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Ancient Law Paperback – August 29, 2006

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Editorial Reviews

From the Publisher

This book is engrossing reading for all who may be interested in the growth of human ideas and the origins of human society. Its object is to reveal some of the earliest ideas of mankind, reflected in Ancient Law, to point out the relation of those ideas to later thought. Early society, reflected in the law, begins with the group (the family), not with the individual. Covered are: ancient codes; legal fictions; law of nature and equity; the modern history of the law of nature; primitive society and ancient law; the early history of testamentary succession; ancient and modern ideas respecting wills and successions; the early history of property, contract, and delict and crime. --This text refers to an alternate Paperback edition.

From the Author

English lawyer and historian SIR HENRY JAMES SUMNER MAINE (1822-1888) lectured on legal issues at Oxford and Cambridge and contributed to the codification of law in India. His works include Village Communities in the East and the West, The Early History of Institutions, and Popular Government. --This text refers to an alternate Paperback edition.

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Product Details

  • Paperback: 452 pages
  • Publisher: Book Jungle (August 29, 2006)
  • Language: English
  • ISBN-10: 1594623457
  • ISBN-13: 978-1594623455
  • Product Dimensions: 7.5 x 0.9 x 9.2 inches
  • Shipping Weight: 1.6 pounds
  • Average Customer Review: 5.0 out of 5 stars  See all reviews (2 customer reviews)
  • Amazon Best Sellers Rank: #11,327,698 in Books (See Top 100 in Books)

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7 of 7 people found the following review helpful By J. Preston on October 15, 2012
Format: Hardcover
This book should be mandatory reading for any history classes, law studies and political science curricula.

Professor Maine (of Cambridge) wrote this treatise in 1867. It is a documentation of how ancient laws (especially from ancient Greece and Rome) have influenced our modern societies and systems of law.

One of the most illuminating chapters contains his brilliant analysis of the American system of government just after the civil war.

Professor Maine points out that the US system of government is based almost entirely on Roman Law. Many of the important ideas in our seminal documents, such as the Declaration of Independence and the Constitution, derive from the Roman "Jus Gentium." [The "law" of the People] The Jus Gentium was the law which Rome used to rule over its empire. It was designed to guarantee certain rights and freedoms to the people of the empire, notwithstanding their diverse cultural, economic and religious differences.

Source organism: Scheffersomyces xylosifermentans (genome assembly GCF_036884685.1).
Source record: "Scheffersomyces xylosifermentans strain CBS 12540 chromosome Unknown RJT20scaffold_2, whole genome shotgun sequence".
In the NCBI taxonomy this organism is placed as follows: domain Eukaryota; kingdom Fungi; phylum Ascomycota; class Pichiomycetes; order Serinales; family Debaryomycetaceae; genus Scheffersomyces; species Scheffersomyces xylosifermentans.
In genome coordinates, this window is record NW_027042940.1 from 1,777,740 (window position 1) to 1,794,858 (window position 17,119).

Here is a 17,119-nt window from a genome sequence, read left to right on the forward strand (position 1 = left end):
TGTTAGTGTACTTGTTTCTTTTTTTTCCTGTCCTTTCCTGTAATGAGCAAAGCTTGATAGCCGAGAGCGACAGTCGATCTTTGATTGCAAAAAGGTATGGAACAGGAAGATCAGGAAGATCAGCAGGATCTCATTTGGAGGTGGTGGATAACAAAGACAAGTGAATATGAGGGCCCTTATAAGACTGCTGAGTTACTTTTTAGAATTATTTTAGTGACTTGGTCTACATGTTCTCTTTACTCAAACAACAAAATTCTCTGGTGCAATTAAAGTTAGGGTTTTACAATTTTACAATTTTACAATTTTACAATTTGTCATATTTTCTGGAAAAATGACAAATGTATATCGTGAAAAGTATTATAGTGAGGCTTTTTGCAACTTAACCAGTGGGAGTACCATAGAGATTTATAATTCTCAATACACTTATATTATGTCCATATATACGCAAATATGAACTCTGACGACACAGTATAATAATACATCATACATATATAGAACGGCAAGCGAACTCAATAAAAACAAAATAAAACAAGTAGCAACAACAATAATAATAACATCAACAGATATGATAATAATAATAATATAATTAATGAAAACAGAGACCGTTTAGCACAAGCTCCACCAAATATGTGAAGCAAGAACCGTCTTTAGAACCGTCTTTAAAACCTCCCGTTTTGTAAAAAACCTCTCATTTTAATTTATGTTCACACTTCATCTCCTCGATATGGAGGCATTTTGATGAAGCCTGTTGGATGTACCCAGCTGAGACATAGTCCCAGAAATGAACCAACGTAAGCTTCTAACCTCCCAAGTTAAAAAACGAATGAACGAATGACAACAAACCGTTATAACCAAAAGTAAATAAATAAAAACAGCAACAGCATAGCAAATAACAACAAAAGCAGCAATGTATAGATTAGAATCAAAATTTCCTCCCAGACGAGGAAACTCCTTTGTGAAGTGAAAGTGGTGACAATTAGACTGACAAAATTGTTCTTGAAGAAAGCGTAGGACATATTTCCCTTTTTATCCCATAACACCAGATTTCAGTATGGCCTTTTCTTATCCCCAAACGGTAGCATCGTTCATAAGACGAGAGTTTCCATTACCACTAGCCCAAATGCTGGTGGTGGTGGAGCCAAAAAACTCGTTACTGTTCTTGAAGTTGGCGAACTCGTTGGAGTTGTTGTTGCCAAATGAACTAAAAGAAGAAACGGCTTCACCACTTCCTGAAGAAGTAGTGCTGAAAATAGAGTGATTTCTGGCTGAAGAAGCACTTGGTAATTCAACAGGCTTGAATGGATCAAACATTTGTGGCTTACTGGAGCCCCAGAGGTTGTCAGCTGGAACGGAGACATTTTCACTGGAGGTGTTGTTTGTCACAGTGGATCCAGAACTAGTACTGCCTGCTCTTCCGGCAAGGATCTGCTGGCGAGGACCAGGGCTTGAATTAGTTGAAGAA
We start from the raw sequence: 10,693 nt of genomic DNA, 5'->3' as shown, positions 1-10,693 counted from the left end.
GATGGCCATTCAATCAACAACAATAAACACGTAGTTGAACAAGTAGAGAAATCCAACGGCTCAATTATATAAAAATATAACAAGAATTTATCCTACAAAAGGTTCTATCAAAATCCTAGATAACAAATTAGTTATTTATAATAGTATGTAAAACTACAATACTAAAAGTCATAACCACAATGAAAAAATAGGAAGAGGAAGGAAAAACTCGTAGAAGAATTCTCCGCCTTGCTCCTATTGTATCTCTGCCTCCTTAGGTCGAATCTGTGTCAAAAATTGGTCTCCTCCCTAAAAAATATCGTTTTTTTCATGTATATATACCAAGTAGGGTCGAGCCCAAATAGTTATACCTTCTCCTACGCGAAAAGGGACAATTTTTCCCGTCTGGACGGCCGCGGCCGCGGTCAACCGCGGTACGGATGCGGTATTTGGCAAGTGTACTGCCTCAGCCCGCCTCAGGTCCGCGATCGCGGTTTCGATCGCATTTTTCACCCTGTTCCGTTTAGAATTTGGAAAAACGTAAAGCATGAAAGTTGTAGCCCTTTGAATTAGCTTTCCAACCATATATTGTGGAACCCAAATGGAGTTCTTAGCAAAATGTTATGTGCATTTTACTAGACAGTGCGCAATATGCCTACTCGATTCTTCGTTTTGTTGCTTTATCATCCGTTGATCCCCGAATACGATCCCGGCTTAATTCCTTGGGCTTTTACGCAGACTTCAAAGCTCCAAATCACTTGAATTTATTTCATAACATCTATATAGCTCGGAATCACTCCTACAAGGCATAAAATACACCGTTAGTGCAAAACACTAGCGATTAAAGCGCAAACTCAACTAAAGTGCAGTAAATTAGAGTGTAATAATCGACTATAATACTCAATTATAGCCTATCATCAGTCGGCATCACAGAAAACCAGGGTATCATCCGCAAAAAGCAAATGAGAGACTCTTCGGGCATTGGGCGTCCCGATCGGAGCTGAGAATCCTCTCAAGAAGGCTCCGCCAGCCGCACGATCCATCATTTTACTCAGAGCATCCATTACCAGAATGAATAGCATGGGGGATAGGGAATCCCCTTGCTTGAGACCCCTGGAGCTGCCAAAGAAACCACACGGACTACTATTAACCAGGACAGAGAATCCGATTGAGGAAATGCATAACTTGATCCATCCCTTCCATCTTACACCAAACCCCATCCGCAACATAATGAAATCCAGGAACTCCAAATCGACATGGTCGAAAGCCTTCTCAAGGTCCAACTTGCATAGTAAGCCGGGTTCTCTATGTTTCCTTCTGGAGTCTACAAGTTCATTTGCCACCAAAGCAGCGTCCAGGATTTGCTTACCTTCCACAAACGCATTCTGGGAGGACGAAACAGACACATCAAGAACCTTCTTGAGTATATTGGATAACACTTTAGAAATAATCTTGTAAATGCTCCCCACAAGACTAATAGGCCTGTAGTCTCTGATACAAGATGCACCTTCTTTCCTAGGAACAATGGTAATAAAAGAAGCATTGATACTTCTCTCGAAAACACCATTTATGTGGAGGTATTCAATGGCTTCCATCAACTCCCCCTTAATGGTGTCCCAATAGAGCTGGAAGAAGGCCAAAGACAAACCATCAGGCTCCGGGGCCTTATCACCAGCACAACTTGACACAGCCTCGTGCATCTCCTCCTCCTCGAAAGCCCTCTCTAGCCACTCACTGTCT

Prof. Maine points out that just as the Romans ruled over the diverse nations and cultures, of the ancient world, by imposing the Jus Gentium upon them, the federal government in the U.S. governs the diverse cultures, economies, religions and geographies of the several states of the Union.

He is the only historian who realized that the principal premise of the Jus Gentium was the basis for the U.S. Constitution. The principal premise of the Roman Jus Gentium was: "omnes homines naturâ æquales sunt," [All men are created equal] Maine, Henry Sumner (2011-03-17). Ancient Law Its Connection to the History of Early Society (Kindle Location 1094). Kindle Edition.
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Format: Paperback Verified Purchase
PACKED and more. Intricate explanations that require reader's intense attention--but "it's there," if your journey to it is a bit convoluted. From a lifetime of study and learning by a learned man of substance. The main reference text for a Berkeley professor's class. Not a fast read, but an informative one if time is taken. The language is generally elevated-1800s, but with some effort it can be handled. Usually. A piece of work.
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